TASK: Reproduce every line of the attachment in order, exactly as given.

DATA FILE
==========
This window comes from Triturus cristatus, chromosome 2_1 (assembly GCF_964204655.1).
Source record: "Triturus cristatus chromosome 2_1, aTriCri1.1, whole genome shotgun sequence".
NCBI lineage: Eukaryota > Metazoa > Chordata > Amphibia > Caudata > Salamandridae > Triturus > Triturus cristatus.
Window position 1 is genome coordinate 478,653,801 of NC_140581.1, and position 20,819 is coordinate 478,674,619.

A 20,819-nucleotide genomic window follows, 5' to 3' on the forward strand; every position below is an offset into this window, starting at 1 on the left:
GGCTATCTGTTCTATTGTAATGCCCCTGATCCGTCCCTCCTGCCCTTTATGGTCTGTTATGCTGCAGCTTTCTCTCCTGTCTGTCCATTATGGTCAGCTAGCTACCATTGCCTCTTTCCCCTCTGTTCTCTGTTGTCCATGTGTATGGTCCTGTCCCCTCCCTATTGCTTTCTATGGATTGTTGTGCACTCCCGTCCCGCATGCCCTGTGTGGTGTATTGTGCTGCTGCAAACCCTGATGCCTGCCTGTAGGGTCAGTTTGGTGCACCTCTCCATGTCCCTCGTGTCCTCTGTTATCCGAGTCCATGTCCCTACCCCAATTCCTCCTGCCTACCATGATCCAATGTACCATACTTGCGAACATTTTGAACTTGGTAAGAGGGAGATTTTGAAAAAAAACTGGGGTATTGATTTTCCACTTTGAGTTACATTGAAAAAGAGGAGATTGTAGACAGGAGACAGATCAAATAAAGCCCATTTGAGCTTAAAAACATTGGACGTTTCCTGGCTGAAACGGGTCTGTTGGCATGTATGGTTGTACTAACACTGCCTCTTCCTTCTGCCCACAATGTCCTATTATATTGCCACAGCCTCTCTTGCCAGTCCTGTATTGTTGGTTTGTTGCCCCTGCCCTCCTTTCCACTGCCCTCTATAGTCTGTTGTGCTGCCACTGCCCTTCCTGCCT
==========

This window comes from Triturus cristatus, chromosome 2_1 (assembly GCF_964204655.1).
Source record: "Triturus cristatus chromosome 2_1, aTriCri1.1, whole genome shotgun sequence".
NCBI lineage: Eukaryota > Metazoa > Chordata > Amphibia > Caudata > Salamandridae > Triturus > Triturus cristatus.
Window position 1 is genome coordinate 478,653,801 of NC_140581.1, and position 20,819 is coordinate 478,674,619.

A 20,819-nucleotide genomic window follows, 5' to 3' on the forward strand; every position below is an offset into this window, starting at 1 on the left:
GGCTATCTGTTCTATTGTAATGCCCCTGATCCGTCCCTCCTGCCCTTTATGGTCTGTTATGCTGCAGCTTTCTCTCCTGTCTGTCCATTATGGTCAGCTAGCTACCATTGCCTCTTTCCCCTCTGTTCTCTGTTGTCCATGTGTATGGTCCTGTCCCCTCCCTATTGCTTTCTATGGATTGTTGTGCACTCCCGTCCCGCATGCCCTGTGTGGTGTATTGTGCTGCTGCAAACCCTGATGCCTGCCTGTAGGGTCAGTTTGGTGCACCTCTCCATGTCCCTCGTGTCCTCTGTTATCCGAGTCCATGTCCCTACCCCAATTCCTCCTGCCTACCATGATCCAATGTACCATACTTGCGAACATTTTGAACTTGGTAAGAGGGAGATTTTGAAAAAAAACTGGGGTATTGATTTTCCACTTTGAGTTACATTGAAAAAGAGGAGATTGTAGACAGGAGACAGATCAAATAAAGCCCATTTGAGCTTAAAAACATTGGACGTTTCCTGGCTGAAACGGGTCTGTTGGCATGTATGGTTGTACTAACACTGCCTCTTCCTTCTGCCCACAATGTCCTATTATATTGCCACAGCCTCTCTTGCCAGTCCTGTATTGTTGGTTTGTTGCCCCTGCCCTCCTTTCCACTGCCCTCTATAGTCTGTTGTGCTGCCACTGCCCTTCCTGCCT